were his family."

Eventually, they divorced and each remarried. Lorri is now in the
process of divorcing again, in part, she says, because she constantly
compared her new husband to Rafael. He didn't measure up.

To this day, she says, "Rafael was the nicest man I ever

* * *

I've always been responsible when it came to things. I've always had
this insatiable appetite of wanting to please the ones I love. If
there was something somebody wanted. My mother, my wife or whoever. I
knew how to save. I knew how to know I'm not going to get that or I'm
not going to do that because I want to save for this. I want to save
exactly this amount.

- --Rafael Perez, interview, Dec. 18, 2000

Coming To Grips With What He Became The LAPD

The single thing that most distinguishes members of the Los Angeles
Police Department from police elsewhere is their relentless sense of
mission, an aggressive, proactive style of policing that has more in
common with military patrolling than with the archetypal big city cop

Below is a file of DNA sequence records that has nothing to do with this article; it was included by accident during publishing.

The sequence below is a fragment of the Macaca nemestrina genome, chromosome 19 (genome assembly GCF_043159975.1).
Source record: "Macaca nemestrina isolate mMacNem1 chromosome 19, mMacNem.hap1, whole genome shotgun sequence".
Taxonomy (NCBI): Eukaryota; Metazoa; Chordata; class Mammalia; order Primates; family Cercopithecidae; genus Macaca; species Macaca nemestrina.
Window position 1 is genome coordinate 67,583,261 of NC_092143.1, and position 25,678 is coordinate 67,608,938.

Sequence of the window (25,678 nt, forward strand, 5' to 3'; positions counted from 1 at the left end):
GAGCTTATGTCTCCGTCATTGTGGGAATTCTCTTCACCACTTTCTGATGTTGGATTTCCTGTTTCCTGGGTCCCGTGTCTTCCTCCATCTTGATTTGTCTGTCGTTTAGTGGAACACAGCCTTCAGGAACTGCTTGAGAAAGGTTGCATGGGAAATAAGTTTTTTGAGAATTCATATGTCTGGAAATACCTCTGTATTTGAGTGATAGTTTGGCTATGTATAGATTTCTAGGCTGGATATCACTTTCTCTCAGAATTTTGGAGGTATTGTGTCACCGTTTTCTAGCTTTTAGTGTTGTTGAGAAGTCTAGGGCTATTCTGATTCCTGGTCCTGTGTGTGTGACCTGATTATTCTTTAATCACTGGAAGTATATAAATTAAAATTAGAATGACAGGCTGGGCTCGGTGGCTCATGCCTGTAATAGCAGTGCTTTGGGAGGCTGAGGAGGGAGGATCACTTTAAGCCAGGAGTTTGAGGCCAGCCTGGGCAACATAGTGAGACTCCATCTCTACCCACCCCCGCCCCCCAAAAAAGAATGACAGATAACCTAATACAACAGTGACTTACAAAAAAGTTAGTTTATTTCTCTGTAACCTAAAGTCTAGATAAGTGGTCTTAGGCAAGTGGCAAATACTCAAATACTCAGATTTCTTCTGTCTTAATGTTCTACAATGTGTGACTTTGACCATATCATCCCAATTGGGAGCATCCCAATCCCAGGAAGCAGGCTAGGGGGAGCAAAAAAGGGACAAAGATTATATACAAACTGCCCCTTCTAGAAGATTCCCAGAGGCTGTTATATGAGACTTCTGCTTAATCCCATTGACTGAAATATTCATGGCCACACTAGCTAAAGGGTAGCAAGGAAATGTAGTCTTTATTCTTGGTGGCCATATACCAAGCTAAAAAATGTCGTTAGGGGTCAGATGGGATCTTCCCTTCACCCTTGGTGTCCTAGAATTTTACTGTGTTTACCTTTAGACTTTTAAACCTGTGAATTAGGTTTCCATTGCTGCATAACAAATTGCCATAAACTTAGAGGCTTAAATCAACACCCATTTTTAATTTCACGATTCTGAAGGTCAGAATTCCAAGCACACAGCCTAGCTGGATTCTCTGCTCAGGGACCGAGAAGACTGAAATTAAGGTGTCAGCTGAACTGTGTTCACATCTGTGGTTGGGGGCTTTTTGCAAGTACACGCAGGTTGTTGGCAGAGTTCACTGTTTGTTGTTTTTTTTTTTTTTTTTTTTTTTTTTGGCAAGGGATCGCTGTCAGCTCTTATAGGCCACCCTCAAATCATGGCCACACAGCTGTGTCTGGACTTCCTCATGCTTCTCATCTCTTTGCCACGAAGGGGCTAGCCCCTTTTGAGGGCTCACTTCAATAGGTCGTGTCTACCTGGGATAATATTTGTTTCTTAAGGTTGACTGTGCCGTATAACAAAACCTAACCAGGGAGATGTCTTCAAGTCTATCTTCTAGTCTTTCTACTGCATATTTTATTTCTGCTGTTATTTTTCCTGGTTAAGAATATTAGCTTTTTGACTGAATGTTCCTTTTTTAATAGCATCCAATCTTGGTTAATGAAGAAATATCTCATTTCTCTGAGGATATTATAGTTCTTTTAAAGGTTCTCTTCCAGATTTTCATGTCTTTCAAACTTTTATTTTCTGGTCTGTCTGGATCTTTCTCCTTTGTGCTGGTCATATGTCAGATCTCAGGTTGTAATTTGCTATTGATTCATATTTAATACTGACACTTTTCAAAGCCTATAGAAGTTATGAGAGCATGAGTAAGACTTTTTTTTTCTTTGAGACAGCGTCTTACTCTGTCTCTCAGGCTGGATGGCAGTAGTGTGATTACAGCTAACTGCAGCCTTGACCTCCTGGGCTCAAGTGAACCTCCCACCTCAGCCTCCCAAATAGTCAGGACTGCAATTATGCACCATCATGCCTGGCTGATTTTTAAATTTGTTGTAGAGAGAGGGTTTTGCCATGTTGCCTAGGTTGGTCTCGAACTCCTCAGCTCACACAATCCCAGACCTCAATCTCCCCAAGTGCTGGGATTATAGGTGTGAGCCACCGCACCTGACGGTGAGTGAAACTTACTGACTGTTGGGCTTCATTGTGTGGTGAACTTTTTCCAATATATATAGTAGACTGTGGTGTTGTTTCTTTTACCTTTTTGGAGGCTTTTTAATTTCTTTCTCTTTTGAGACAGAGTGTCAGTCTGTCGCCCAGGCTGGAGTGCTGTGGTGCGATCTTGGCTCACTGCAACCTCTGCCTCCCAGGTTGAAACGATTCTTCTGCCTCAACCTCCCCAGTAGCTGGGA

stuffed in the back booth of the corner doughnut shop.

 >From the beginning, Perez, the gung-ho Marine, lifelong would-be cop,
embraced this aggressive model.

Russ Nasby met Perez on Perez's first week out of the academy. Both
were rookie probationers in Harbor Division. Nasby wasn't long out of
the academy himself when he responded to a call for assistance. Perez
was on foot, chasing a suspect in Wilmington, and asked for backup.
Nasby responded.

Together, they chased, caught and cuffed the guy. It would be the
first of many chases.

"Ray loved it. I loved it," Nasby says.

"Look, you drive down the street, you're spit at, you're [cursed], you